Loop, data, and MapReduce

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There is a quite old story about job interview. I forgot who initially wrote/told it, but I still  clearly remember the story itself even after many years. In the story, the interviewee, who was seeking a programmer job, was asked of a "basic" interview question:"Tell me, what kind of programs are you good at writing?". The guy pondered for a few seconds and then answered:"I am good at writing loops...".

 

Loop (including recursion, in the general sense) is a fundamental structure in computer programs. No matter what problem you try to solve by writing a computer program in whatever general-purpose language, you can hardly avoid writing loops! Unless... Well, let me take a small step back, unless you are one of the few lucky or poor guys who write codes at a very high level or in a strange language (e.g., Makefile :-). 

 

 It is an interesting question to ask: why are loops so ubiquitous in computer programs? What I came up is that, first of all, iterations are observed in all kinds of phenomena in the real world that programs are trying to model. Everyday, the Sun rises and sets, and we do the same thing again and again... The earth self-rotates and rotates, the solar system rotates, the milky way self-rotates (I don't know whether it rotates around some other things)... Why does the whole universe have to rotate? That is a quite profound question that came into my mind. I don't have any answer; if you do let me know. Anyways, it is hard to think of other ways to model all these in programs better than loop structures. The second reason is perhaps rooted to a gap between human being and machines. Machines do not understand, they just carry out instructions. Therefore, to get a machine to work, a translation of the human's idea to machine instructions is needed. This translation cannot be performed without the concept of iteration. If you ever learned such a thing called "algorithms", you know what I am talking about.

 

What on earth can loops do then? I think there are two fundamental things that they typically do. One is to process a set of data (PASD). For example, in linear algebra, when we add up two vectors, we could go through one vector element by element to add the element in this vector with the corresponding one from the other vector. In code, it is simply like this:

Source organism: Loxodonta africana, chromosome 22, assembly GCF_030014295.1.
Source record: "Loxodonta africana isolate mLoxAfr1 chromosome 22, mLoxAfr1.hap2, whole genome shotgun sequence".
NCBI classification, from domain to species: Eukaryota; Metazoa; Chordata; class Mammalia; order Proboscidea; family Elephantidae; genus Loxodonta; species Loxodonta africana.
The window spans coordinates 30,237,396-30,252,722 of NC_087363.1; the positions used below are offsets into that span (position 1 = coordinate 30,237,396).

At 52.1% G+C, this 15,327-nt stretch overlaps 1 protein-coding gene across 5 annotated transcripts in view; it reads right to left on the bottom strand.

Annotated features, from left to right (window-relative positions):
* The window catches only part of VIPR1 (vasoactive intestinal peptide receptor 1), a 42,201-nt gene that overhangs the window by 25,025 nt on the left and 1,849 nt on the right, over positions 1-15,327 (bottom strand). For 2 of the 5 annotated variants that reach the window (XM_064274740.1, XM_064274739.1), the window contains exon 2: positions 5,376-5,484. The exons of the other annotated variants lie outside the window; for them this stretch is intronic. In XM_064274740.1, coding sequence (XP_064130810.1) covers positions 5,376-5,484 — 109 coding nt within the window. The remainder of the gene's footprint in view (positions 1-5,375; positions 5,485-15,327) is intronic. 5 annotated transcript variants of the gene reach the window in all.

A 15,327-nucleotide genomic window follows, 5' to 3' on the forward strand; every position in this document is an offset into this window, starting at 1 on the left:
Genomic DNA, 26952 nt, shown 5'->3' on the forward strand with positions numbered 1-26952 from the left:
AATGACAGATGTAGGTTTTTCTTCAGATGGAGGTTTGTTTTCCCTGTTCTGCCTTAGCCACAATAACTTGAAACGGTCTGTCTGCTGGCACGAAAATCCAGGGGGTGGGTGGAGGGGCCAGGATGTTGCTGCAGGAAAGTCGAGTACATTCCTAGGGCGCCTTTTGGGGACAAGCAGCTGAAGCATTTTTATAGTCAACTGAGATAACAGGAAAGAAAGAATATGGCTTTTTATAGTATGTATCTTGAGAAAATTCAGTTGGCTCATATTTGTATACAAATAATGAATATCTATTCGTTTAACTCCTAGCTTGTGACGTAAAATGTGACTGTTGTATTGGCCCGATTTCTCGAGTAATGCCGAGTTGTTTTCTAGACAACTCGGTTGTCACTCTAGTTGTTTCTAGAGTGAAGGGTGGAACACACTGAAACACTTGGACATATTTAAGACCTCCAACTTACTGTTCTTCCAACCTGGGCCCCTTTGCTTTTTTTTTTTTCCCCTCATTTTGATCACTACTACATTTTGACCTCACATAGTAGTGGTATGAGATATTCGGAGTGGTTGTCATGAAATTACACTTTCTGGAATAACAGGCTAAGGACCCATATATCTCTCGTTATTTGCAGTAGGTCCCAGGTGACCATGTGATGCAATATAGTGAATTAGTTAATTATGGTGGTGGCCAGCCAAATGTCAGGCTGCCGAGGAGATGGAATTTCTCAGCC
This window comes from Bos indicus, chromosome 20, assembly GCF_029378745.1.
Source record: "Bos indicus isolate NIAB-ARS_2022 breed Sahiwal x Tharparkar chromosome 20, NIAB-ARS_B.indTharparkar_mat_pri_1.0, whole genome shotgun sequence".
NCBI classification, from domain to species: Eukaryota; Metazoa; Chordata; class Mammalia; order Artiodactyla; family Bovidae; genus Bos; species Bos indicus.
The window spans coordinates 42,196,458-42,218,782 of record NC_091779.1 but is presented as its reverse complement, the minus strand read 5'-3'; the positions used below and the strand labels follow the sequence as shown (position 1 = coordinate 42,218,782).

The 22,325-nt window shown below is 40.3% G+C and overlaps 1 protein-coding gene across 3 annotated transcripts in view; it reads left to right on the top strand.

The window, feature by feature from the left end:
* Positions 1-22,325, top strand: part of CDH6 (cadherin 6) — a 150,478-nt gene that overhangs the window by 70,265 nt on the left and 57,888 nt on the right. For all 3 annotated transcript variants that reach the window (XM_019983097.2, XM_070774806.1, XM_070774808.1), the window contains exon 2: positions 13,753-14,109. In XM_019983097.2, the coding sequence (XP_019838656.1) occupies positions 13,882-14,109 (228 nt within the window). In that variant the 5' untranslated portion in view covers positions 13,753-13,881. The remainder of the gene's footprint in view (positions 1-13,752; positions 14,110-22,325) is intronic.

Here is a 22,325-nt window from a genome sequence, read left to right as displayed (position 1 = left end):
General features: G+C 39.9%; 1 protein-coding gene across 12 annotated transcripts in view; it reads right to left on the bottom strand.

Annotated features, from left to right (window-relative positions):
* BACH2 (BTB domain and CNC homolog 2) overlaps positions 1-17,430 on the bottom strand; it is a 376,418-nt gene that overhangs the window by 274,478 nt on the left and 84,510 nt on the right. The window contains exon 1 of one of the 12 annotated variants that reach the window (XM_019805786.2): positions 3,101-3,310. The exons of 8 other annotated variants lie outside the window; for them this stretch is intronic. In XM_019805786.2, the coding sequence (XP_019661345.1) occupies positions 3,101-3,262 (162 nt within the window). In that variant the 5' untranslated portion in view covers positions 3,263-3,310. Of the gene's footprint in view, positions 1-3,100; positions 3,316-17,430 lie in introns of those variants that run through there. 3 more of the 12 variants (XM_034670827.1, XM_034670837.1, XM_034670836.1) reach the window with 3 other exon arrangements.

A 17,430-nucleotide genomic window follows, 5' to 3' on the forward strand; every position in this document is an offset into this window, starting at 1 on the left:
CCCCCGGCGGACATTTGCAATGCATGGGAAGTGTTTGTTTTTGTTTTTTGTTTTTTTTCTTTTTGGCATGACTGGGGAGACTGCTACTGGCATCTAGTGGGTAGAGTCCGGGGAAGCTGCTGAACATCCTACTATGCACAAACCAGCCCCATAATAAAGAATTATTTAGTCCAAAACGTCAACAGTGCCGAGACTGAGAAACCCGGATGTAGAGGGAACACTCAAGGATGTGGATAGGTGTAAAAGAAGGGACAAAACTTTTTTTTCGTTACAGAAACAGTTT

for (int i = 0; i < vector_size; i++) {

vector1[i] += vector2[i];

}

 

The other one is to integrate functions (IF). For example, to calculate the integral of a given function numerically, we could write a loop like this:

 

float x = start;

float dx = step;

float integral = 0.0;

while (x <= end) {

integral += func( x, integral ) * dx;

x += dx;

}

 

Note that I deliberately write func in such a way that its current value depends on not only x, but also integral. This is an important point to note, because there implies a fundamental difference between PASD and IF: In the former, each cycle is independent of any of the other ones; whereas in the latter, each cycle depends on at least the last cycle.

 

 After realizing that in PASD each cycle is actually an independent calculation, we can answer this question: Do we have to use a loop to do PASD? No, but provided that we can have as processors so that each will deal with just one datum. Now you see what I am heading to. Yes, PASD is parallelizable.

 

 Google's MapReduce (MR) is a product of this kind of thoughts. The computing model of MR is very simple yet quite general: First, transform raw data to a useful form -- mapping, then compute on the basis of the transformed data to generate the final result -- reducing. Mapping is exactly PASD and can be implemented to be parallel. MR's main selling point is basically a (good) implementation of this parallelism.

 

Let me examine the limitations of the MR computing model: (1) It is a simple computing model and does not fit to every problem; (2) it may not benefit when the data set is small, when the overheads of parallelism are comparatively too much; (3) it may not benefit when the calculation in PASD is trivial and thus the mapping process is not rate-limiting.

 

The most important lesson I learn from this thought journey is: Weight shifting! Shift the weights from whatever parts in your code to the part of data processing, since the latter is (more) parellelizable. One important way to do shifting is to transform the data from a complicated form to a more simplistic form.

 

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